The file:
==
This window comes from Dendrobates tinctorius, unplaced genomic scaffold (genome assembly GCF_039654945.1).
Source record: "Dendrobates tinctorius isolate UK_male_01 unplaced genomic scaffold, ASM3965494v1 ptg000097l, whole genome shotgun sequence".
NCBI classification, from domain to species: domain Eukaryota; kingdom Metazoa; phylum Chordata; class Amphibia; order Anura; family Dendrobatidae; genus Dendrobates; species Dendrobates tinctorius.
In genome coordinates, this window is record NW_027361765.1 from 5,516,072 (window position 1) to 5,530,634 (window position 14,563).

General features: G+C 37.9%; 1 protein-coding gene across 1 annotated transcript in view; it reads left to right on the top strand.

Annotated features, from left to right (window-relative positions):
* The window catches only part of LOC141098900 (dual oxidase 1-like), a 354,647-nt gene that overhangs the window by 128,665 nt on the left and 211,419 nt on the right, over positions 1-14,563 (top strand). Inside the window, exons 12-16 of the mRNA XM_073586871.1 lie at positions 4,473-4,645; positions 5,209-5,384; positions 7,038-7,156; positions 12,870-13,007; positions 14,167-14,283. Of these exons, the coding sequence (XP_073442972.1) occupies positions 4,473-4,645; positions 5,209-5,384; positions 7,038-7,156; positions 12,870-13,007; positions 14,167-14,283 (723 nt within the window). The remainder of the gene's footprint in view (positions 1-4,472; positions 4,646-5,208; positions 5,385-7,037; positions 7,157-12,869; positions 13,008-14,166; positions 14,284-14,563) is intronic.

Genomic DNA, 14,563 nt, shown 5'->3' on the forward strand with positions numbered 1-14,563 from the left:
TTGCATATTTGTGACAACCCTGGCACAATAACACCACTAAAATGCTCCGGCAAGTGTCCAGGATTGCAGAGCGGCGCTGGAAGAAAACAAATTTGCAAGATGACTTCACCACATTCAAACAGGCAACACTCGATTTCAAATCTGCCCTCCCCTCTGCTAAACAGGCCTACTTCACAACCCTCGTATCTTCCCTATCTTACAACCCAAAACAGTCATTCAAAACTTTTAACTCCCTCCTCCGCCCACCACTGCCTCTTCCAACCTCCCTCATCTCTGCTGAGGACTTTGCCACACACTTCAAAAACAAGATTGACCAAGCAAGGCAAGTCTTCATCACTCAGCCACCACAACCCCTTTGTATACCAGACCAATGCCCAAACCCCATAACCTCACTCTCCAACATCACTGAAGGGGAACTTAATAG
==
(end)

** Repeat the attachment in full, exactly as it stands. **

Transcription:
This window comes from Dendrobates tinctorius, unplaced genomic scaffold (genome assembly GCF_039654945.1).
Source record: "Dendrobates tinctorius isolate UK_male_01 unplaced genomic scaffold, ASM3965494v1 ptg000097l, whole genome shotgun sequence".
NCBI classification, from domain to species: domain Eukaryota; kingdom Metazoa; phylum Chordata; class Amphibia; order Anura; family Dendrobatidae; genus Dendrobates; species Dendrobates tinctorius.
In genome coordinates, this window is record NW_027361765.1 from 5,516,072 (window position 1) to 5,530,634 (window position 14,563).

General features: G+C 37.9%; 1 protein-coding gene across 1 annotated transcript in view; it reads left to right on the top strand.

Annotated features, from left to right (window-relative positions):
* The window catches only part of LOC141098900 (dual oxidase 1-like), a 354,647-nt gene that overhangs the window by 128,665 nt on the left and 211,419 nt on the right, over positions 1-14,563 (top strand). Inside the window, exons 12-16 of the mRNA XM_073586871.1 lie at positions 4,473-4,645; positions 5,209-5,384; positions 7,038-7,156; positions 12,870-13,007; positions 14,167-14,283. Of these exons, the coding sequence (XP_073442972.1) occupies positions 4,473-4,645; positions 5,209-5,384; positions 7,038-7,156; positions 12,870-13,007; positions 14,167-14,283 (723 nt within the window). The remainder of the gene's footprint in view (positions 1-4,472; positions 4,646-5,208; positions 5,385-7,037; positions 7,157-12,869; positions 13,008-14,166; positions 14,284-14,563) is intronic.

Genomic DNA, 14,563 nt, shown 5'->3' on the forward strand with positions numbered 1-14,563 from the left:
TTGCATATTTGTGACAACCCTGGCACAATAACACCACTAAAATGCTCCGGCAAGTGTCCAGGATTGCAGAGCGGCGCTGGAAGAAAACAAATTTGCAAGATGACTTCACCACATTCAAACAGGCAACACTCGATTTCAAATCTGCCCTCCCCTCTGCTAAACAGGCCTACTTCACAACCCTCGTATCTTCCCTATCTTACAACCCAAAACAGTCATTCAAAACTTTTAACTCCCTCCTCCGCCCACCACTGCCTCTTCCAACCTCCCTCATCTCTGCTGAGGACTTTGCCACACACTTCAAAAACAAGATTGACCAAGCAAGGCAAGTCTTCATCACTCAGCCACCACAACCCCTTTGTATACCAGACCAATGCCCAAACCCCATAACCTCACTCTCCAACATCACTGAAGGGGAACTTAATAG